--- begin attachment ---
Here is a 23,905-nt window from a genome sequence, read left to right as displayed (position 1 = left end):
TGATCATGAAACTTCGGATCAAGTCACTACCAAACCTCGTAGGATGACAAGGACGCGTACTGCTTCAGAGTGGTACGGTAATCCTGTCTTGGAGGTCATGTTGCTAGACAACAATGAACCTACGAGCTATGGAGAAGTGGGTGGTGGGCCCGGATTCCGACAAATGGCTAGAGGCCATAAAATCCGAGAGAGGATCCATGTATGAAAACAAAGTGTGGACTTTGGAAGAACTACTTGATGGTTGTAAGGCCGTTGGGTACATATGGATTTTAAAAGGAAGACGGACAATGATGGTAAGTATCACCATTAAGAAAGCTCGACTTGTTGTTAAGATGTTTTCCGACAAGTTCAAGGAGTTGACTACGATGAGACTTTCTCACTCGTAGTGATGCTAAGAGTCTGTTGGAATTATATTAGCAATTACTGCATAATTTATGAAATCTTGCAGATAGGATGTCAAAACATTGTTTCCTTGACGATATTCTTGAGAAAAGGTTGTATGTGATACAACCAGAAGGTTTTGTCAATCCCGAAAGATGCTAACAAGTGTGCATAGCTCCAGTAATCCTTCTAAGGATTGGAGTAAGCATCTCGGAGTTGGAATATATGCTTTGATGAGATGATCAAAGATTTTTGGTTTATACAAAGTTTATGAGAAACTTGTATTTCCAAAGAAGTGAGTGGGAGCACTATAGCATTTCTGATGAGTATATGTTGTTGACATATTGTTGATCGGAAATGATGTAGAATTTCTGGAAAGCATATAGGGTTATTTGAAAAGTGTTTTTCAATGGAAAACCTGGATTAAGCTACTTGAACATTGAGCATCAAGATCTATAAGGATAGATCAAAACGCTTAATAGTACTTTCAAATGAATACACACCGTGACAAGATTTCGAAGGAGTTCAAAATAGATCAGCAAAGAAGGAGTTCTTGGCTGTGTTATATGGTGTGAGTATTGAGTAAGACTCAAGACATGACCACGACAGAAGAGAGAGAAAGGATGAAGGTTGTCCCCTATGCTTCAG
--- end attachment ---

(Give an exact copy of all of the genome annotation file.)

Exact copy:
Here is a 23,905-nt window from a genome sequence, read left to right as displayed (position 1 = left end):
TGATCATGAAACTTCGGATCAAGTCACTACCAAACCTCGTAGGATGACAAGGACGCGTACTGCTTCAGAGTGGTACGGTAATCCTGTCTTGGAGGTCATGTTGCTAGACAACAATGAACCTACGAGCTATGGAGAAGTGGGTGGTGGGCCCGGATTCCGACAAATGGCTAGAGGCCATAAAATCCGAGAGAGGATCCATGTATGAAAACAAAGTGTGGACTTTGGAAGAACTACTTGATGGTTGTAAGGCCGTTGGGTACATATGGATTTTAAAAGGAAGACGGACAATGATGGTAAGTATCACCATTAAGAAAGCTCGACTTGTTGTTAAGATGTTTTCCGACAAGTTCAAGGAGTTGACTACGATGAGACTTTCTCACTCGTAGTGATGCTAAGAGTCTGTTGGAATTATATTAGCAATTACTGCATAATTTATGAAATCTTGCAGATAGGATGTCAAAACATTGTTTCCTTGACGATATTCTTGAGAAAAGGTTGTATGTGATACAACCAGAAGGTTTTGTCAATCCCGAAAGATGCTAACAAGTGTGCATAGCTCCAGTAATCCTTCTAAGGATTGGAGTAAGCATCTCGGAGTTGGAATATATGCTTTGATGAGATGATCAAAGATTTTTGGTTTATACAAAGTTTATGAGAAACTTGTATTTCCAAAGAAGTGAGTGGGAGCACTATAGCATTTCTGATGAGTATATGTTGTTGACATATTGTTGATCGGAAATGATGTAGAATTTCTGGAAAGCATATAGGGTTATTTGAAAAGTGTTTTTCAATGGAAAACCTGGATTAAGCTACTTGAACATTGAGCATCAAGATCTATAAGGATAGATCAAAACGCTTAATAGTACTTTCAAATGAATACACACCGTGACAAGATTTCGAAGGAGTTCAAAATAGATCAGCAAAGAAGGAGTTCTTGGCTGTGTTATATGGTGTGAGTATTGAGTAAGACTCAAGACATGACCACGACAGAAGAGAGAGAAAGGATGAAGGTTGTCCCCTATGCTTCAG